Faster Facebook frustrates fans

Scrolling real-time updates annoy many of the social network's users.

Feb 4, 2019, 7:12 am*

Internet Culture

Dave Copeland 

Dave Copeland

Facebook users found a new interface when they logged in Wednesday morning, including a scrolling feed of friends’ updates on the right-hand side of each page which updates in real time, larger profile photos in the Top Stories feed, and other changes the company had hinted at this week.

But initial user reaction, centered on the scrolling real-time feed, was overwhelmingly negative.

“The new FB may cause me to move to google+ very soon,” Jill Warnshuis posted as her status update Wednesday morning. “It is deleting the preview on half my picture uploads. Nice job Mark.” (That’s Mark as in Zuckerberg, Facebook’s cofounder and CEO.)

“Facebook operates with all the efficacy of Randy Quaid’s character in the National Lampoon ‘Vacation’ movies,” wrote Eric Heyl.

The changes were aimed to display both real-time updates—a prominent feature of rival social networks Twitter and Google+—and Top Stories as soon as a user logs in. Previously, users could choose Top Stories, determined by an algorithm, or most recent updates.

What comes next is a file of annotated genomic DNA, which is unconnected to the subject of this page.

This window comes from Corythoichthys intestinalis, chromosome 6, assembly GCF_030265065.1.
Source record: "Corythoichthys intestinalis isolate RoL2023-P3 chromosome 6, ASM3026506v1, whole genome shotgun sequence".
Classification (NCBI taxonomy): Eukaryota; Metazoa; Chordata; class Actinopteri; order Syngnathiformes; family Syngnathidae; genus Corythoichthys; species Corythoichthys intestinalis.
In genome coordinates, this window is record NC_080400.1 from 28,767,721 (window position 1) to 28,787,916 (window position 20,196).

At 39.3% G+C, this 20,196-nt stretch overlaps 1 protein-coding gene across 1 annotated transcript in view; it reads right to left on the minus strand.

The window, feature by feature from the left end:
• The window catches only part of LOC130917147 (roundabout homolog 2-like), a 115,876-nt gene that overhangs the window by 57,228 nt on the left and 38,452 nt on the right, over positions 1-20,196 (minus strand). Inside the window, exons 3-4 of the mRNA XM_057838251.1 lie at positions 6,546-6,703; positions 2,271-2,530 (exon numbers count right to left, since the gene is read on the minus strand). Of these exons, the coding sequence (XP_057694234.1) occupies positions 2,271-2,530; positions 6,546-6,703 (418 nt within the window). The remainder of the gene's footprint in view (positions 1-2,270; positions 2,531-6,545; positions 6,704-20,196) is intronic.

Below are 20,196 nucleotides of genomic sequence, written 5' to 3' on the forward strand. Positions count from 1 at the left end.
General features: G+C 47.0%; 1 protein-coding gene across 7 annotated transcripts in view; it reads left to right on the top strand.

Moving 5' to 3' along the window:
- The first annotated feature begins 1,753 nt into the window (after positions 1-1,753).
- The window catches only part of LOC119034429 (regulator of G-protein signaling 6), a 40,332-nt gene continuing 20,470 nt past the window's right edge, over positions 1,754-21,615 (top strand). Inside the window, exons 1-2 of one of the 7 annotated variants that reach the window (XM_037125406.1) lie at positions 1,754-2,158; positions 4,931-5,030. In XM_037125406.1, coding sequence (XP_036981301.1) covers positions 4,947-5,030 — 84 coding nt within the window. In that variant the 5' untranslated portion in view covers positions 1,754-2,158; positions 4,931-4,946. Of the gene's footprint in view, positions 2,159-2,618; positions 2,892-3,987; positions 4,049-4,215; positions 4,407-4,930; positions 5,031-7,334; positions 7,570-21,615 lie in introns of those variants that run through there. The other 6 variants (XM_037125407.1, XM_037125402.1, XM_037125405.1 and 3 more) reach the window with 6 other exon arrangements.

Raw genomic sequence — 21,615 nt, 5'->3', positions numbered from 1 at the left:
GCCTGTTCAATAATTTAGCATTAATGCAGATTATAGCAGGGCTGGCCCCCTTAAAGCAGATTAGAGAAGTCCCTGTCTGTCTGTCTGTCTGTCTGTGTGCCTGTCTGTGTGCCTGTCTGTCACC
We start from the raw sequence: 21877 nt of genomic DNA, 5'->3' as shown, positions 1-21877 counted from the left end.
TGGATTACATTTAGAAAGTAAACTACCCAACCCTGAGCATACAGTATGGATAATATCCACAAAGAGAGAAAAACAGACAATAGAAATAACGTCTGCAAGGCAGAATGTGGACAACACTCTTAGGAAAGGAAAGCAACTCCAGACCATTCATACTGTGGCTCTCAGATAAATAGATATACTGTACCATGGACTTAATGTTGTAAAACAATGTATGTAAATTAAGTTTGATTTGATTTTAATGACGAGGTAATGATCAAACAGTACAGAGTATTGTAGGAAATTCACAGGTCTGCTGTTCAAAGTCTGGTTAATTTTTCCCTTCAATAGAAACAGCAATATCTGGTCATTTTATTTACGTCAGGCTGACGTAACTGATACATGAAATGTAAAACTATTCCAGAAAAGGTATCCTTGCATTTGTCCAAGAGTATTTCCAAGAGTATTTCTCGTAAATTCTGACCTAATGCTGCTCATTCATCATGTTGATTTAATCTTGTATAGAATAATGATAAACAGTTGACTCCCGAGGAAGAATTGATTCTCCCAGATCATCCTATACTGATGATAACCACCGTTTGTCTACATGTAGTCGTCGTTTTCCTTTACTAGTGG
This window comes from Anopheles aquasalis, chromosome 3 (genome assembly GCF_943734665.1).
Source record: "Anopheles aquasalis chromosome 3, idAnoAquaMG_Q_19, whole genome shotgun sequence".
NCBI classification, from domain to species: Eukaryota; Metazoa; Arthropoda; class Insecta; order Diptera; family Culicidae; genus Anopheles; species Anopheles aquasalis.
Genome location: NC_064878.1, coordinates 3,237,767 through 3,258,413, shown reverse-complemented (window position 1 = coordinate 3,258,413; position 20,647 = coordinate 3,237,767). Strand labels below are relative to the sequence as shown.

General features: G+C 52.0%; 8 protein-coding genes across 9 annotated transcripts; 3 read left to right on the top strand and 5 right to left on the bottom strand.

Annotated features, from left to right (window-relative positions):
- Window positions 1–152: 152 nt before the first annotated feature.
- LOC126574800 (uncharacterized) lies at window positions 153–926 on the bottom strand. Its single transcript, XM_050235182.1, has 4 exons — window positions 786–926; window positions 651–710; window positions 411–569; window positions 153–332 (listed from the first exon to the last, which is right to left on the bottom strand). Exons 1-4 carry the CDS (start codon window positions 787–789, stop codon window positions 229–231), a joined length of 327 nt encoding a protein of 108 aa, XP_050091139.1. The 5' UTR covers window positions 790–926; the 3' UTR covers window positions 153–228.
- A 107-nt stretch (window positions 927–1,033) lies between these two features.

Today’s changes are aimed at giving users both at once. However, it’s not the first time Facebook has mixed in real-time updates in its feed.

In 2009, Facebook rolled out real-time updates in its News Feed and buried algorithmically selected updates in a sidebar, then reversed course. Users loudly objected to those changes, too—but the uproar hardly stopped Facebook’s growth.

Facebook has unveiled a flood of new features in the runup to a big event, f8, that it’s holding this week for developers in San Francisco. But today’s will be the most noticeable to everyday users. Many of the early complaints stemmed around the theme that the more Facebook tried to compete with Google+, the less it seemed like Facebook.

“My word they keep changing facebook… gonna get to be like Myspace in no time. Just signed up for the new google social network… same thing different name,” David Emrich posted.

And if we’re to take people at their status-updated word, the changes seemed to have the unintended consequence of pushing people to Facebook’s latest rival in the social networking space.

“I’m switching to Google! Facebook changes suck…..stop thinking you’re making it better Facebook….you’re NOT!!” Kim DeLeon Armao wrote in a status update.

Google+, previously in a closed beta test, opened to all users Tuesday, ahead of today’s Facebook changes, no longing requiring members to get an invite from an existing user before joining.

A spokesperson for Facebook could not be reached for comment Wednesday morning.

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*First Published: Sep 21, 2011, 12:52 pm